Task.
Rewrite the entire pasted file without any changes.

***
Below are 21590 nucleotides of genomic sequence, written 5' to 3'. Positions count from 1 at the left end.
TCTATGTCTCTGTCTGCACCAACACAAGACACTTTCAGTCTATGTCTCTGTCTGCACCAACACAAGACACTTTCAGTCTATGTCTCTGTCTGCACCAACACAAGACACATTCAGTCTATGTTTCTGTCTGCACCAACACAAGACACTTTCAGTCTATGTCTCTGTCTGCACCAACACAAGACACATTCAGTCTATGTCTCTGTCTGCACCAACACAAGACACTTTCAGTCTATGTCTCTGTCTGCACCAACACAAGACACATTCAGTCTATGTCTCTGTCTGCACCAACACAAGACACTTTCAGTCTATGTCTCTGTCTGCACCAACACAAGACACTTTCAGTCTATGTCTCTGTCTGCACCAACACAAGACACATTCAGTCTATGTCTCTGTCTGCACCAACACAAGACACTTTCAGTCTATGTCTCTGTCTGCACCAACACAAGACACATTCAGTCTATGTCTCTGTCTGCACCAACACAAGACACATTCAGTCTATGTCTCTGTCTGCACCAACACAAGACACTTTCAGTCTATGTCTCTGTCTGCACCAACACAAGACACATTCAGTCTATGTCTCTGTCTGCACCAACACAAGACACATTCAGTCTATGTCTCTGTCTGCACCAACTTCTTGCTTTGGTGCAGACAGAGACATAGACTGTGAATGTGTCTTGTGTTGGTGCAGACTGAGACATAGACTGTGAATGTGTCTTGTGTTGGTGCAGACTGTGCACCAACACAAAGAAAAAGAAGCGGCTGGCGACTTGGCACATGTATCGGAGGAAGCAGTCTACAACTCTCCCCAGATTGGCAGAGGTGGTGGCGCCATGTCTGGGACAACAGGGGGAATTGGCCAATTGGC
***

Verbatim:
Below are 21590 nucleotides of genomic sequence, written 5' to 3'. Positions count from 1 at the left end.
TCTATGTCTCTGTCTGCACCAACACAAGACACTTTCAGTCTATGTCTCTGTCTGCACCAACACAAGACACTTTCAGTCTATGTCTCTGTCTGCACCAACACAAGACACATTCAGTCTATGTTTCTGTCTGCACCAACACAAGACACTTTCAGTCTATGTCTCTGTCTGCACCAACACAAGACACATTCAGTCTATGTCTCTGTCTGCACCAACACAAGACACTTTCAGTCTATGTCTCTGTCTGCACCAACACAAGACACATTCAGTCTATGTCTCTGTCTGCACCAACACAAGACACTTTCAGTCTATGTCTCTGTCTGCACCAACACAAGACACTTTCAGTCTATGTCTCTGTCTGCACCAACACAAGACACATTCAGTCTATGTCTCTGTCTGCACCAACACAAGACACTTTCAGTCTATGTCTCTGTCTGCACCAACACAAGACACATTCAGTCTATGTCTCTGTCTGCACCAACACAAGACACATTCAGTCTATGTCTCTGTCTGCACCAACACAAGACACTTTCAGTCTATGTCTCTGTCTGCACCAACACAAGACACATTCAGTCTATGTCTCTGTCTGCACCAACACAAGACACATTCAGTCTATGTCTCTGTCTGCACCAACTTCTTGCTTTGGTGCAGACAGAGACATAGACTGTGAATGTGTCTTGTGTTGGTGCAGACTGAGACATAGACTGTGAATGTGTCTTGTGTTGGTGCAGACTGTGCACCAACACAAAGAAAAAGAAGCGGCTGGCGACTTGGCACATGTATCGGAGGAAGCAGTCTACAACTCTCCCCAGATTGGCAGAGGTGGTGGCGCCATGTCTGGGACAACAGGGGGAATTGGCCAATTGGC